Surely they weren't going to make me do it with a puppet. I mean, not at the first audition, right?
I walked in and immediately Evan-the-stagemanager-and-associate-director (whom I knew from my days in Phantom where he was the stage manager on the road. He would be played by Jesse Tyler Ferguson in the made for TV movie version. For those musical theater fans and Suddenly Susan fans, the best casting is Malcolm Gets, but that is too obscure for this mainstream blog) said, "You and I already know each other, so no need to sing your own song. Let's get right to the puppets." And there they were, all laid out of a folding table. I think I gasped out loud. It was how Charlotte reacts to Daniel Radcliffe...I was such a fan of these goofy puppets. "Why don't you pick up Kate Monster and we'll sing through "Fine, Fine Line."
Well yes, Evan, I think I will. I mean....who was having a fun day? I was.
I sang. I moved Kate's mouth when I sang. I tried to get her to look straight out. She only has one rod (her other arm is pinned up), so she is one of the easiest puppets to work. It's like driving a Honda Accord. Everyone can drive a Honda Accord. Easy.
I'm sure I was horrible.
We did some scenes and talked a bit and then he said he was going to have me come back for "Puppet Camp." This is the God's honest name for it. Puppet Camp. It's educational AND it's a hazing. He explained that they usually have two days of puppet camp, but because this was a rush casting job, we would only have one 8 hour day and then go straight to callbacks. The best thing of all was finding out that my super good friend Traci Lyn would ALSO be at puppet camp. Traci Lyn Thomas, or TLT as we all call her, and I had met on the Les Miserables tour and gone on that now infamous trip to Singapore together. Once we'd both stopped doing the show, TLT became my running partner and we logged hundreds of miles around Central Park in our late 20's, solving the problems of the world. She'd moved to California and then landed a job in Mamma Mia in Las Vegas, and had flown in to audition for Avenue Q. You might wonder why they were auditioning in New York for a show that was performing in Vegas--fair question--but I will tell you that most theater casts out of New York. Even regional theaters like the Cincinnati Playhouse, or Arkansas Rep, or Sacramento Music Circus--where do the actors come from? New York. Again--there are exceptions to this rule and the Q cast in Vegas was full of them and we will get to that. Stop rushing me and quit asking so many questions. Sheesh. All in good time!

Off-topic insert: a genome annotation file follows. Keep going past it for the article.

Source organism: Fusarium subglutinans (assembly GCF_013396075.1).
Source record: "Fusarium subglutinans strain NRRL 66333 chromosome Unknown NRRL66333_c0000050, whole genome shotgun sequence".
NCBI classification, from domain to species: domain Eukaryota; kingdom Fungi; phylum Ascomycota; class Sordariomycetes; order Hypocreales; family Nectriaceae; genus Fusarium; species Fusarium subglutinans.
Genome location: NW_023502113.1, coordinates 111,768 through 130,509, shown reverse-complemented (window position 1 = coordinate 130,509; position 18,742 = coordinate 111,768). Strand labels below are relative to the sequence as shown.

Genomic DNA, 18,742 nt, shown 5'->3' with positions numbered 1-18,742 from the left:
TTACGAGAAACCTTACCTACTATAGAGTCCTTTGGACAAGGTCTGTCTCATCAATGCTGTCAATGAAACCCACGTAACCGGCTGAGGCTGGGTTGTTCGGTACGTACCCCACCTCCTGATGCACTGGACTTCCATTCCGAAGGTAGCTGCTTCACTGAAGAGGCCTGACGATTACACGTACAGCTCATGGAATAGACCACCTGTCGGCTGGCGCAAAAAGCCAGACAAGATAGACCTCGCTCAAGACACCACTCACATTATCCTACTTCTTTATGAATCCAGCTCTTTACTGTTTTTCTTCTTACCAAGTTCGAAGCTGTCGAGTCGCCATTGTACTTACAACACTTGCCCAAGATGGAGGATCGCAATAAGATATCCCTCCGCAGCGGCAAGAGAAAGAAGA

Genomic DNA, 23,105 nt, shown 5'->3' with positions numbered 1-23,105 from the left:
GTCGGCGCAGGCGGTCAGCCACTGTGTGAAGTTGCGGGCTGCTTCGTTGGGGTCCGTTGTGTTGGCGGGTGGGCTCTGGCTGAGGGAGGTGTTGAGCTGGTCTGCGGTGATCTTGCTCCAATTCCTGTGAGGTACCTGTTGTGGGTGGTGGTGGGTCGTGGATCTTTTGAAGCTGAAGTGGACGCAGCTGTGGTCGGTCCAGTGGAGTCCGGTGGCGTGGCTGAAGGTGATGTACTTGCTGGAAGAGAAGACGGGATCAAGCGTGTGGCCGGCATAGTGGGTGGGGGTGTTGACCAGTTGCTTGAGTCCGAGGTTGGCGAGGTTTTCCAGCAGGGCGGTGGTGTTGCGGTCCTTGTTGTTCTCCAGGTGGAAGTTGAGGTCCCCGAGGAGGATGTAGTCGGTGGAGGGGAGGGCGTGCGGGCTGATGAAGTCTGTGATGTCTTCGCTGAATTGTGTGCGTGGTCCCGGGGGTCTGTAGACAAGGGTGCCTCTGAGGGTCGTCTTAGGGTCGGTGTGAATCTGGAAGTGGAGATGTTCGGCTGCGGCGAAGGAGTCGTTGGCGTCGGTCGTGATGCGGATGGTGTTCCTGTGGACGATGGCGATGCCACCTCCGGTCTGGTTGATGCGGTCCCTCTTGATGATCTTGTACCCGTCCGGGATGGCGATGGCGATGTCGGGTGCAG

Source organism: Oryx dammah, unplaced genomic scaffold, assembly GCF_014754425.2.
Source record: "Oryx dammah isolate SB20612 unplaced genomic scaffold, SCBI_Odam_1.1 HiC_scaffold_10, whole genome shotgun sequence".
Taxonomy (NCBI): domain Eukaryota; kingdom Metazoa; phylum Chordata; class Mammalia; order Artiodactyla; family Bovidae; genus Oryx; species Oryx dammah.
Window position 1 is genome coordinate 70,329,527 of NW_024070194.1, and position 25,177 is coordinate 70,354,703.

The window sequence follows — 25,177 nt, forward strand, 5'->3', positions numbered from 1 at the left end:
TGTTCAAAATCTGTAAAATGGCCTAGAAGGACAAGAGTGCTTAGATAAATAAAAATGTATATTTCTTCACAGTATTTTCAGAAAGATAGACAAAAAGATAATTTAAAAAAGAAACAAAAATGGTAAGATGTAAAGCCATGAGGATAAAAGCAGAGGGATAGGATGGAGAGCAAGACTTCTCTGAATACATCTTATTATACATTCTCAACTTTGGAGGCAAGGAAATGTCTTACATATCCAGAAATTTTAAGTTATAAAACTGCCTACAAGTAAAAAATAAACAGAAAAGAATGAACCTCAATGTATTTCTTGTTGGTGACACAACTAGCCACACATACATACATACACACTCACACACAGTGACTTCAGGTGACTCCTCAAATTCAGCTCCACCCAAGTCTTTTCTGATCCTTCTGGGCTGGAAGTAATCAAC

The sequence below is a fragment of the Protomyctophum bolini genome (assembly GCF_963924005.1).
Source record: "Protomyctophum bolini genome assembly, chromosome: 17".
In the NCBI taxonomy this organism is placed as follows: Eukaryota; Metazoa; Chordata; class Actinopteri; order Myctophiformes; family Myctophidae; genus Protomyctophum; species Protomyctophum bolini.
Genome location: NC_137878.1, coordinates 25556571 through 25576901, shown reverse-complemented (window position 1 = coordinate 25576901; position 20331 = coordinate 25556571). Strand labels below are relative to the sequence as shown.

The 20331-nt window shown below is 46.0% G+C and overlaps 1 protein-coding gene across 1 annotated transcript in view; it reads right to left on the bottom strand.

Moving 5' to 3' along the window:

Where were we?
Oh right! TLT was coming to New York for puppet camp, which sounded like a lot more fun than
a) Running in the park (which I'm sure she tried to get me to do). And
b) Going to puppet camp alone.
We scheduled for drinks immediately following our 8 hour puppet day. I couldn't wait.
My sister and I have a running joke that we should "Freaky Friday" a day, and we often try to pick a perfect day to swap. One that would completely foreign to the other one, but that would capture the spirit of our work lives.
Do you all understand this pop culture reference? I think I have explained it before, but I will do it one more time. Freaky Friday is a book and a movie based on the idea that you would swap bodies with someone and have to do the whole day as them. Right? Susan (my sister), a lawyer in Cincinnati, likes to think about swapping days when she has a particularly hard case to sift through, or a giant boy's club luncheon that she has to endure.
I would send my sister to puppet camp.